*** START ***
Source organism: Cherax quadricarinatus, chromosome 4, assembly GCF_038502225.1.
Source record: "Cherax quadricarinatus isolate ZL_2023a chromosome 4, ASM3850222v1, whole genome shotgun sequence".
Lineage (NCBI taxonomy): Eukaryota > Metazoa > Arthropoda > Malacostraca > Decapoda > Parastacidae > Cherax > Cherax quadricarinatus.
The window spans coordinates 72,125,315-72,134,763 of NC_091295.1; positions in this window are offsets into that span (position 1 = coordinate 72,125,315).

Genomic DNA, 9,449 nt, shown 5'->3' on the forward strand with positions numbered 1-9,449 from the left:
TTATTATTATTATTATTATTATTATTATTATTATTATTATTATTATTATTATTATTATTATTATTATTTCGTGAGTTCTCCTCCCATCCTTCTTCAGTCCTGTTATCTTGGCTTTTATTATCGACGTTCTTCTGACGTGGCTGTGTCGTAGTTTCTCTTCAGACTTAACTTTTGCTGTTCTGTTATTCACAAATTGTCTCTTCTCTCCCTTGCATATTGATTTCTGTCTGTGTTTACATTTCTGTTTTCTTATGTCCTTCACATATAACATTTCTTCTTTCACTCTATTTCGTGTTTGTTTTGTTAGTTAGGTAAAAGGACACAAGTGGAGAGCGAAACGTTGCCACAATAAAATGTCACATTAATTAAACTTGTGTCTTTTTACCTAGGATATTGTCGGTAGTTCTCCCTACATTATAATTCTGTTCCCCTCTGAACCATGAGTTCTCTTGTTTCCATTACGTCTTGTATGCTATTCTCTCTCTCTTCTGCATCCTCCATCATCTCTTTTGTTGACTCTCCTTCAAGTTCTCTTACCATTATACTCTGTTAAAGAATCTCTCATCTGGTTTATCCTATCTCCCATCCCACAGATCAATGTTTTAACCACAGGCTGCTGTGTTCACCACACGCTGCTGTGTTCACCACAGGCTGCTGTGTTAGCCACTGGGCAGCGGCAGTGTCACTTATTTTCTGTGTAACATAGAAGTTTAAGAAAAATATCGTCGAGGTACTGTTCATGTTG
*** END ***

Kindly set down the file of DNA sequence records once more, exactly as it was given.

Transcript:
Source organism: Cherax quadricarinatus, chromosome 4, assembly GCF_038502225.1.
Source record: "Cherax quadricarinatus isolate ZL_2023a chromosome 4, ASM3850222v1, whole genome shotgun sequence".
Lineage (NCBI taxonomy): Eukaryota > Metazoa > Arthropoda > Malacostraca > Decapoda > Parastacidae > Cherax > Cherax quadricarinatus.
The window spans coordinates 72,125,315-72,134,763 of NC_091295.1; positions in this window are offsets into that span (position 1 = coordinate 72,125,315).

Genomic DNA, 9,449 nt, shown 5'->3' on the forward strand with positions numbered 1-9,449 from the left:
TTATTATTATTATTATTATTATTATTATTATTATTATTATTATTATTATTATTATTATTATTATTATTTCGTGAGTTCTCCTCCCATCCTTCTTCAGTCCTGTTATCTTGGCTTTTATTATCGACGTTCTTCTGACGTGGCTGTGTCGTAGTTTCTCTTCAGACTTAACTTTTGCTGTTCTGTTATTCACAAATTGTCTCTTCTCTCCCTTGCATATTGATTTCTGTCTGTGTTTACATTTCTGTTTTCTTATGTCCTTCACATATAACATTTCTTCTTTCACTCTATTTCGTGTTTGTTTTGTTAGTTAGGTAAAAGGACACAAGTGGAGAGCGAAACGTTGCCACAATAAAATGTCACATTAATTAAACTTGTGTCTTTTTACCTAGGATATTGTCGGTAGTTCTCCCTACATTATAATTCTGTTCCCCTCTGAACCATGAGTTCTCTTGTTTCCATTACGTCTTGTATGCTATTCTCTCTCTCTTCTGCATCCTCCATCATCTCTTTTGTTGACTCTCCTTCAAGTTCTCTTACCATTATACTCTGTTAAAGAATCTCTCATCTGGTTTATCCTATCTCCCATCCCACAGATCAATGTTTTAACCACAGGCTGCTGTGTTCACCACACGCTGCTGTGTTCACCACAGGCTGCTGTGTTAGCCACTGGGCAGCGGCAGTGTCACTTATTTTCTGTGTAACATAGAAGTTTAAGAAAAATATCGTCGAGGTACTGTTCATGTTG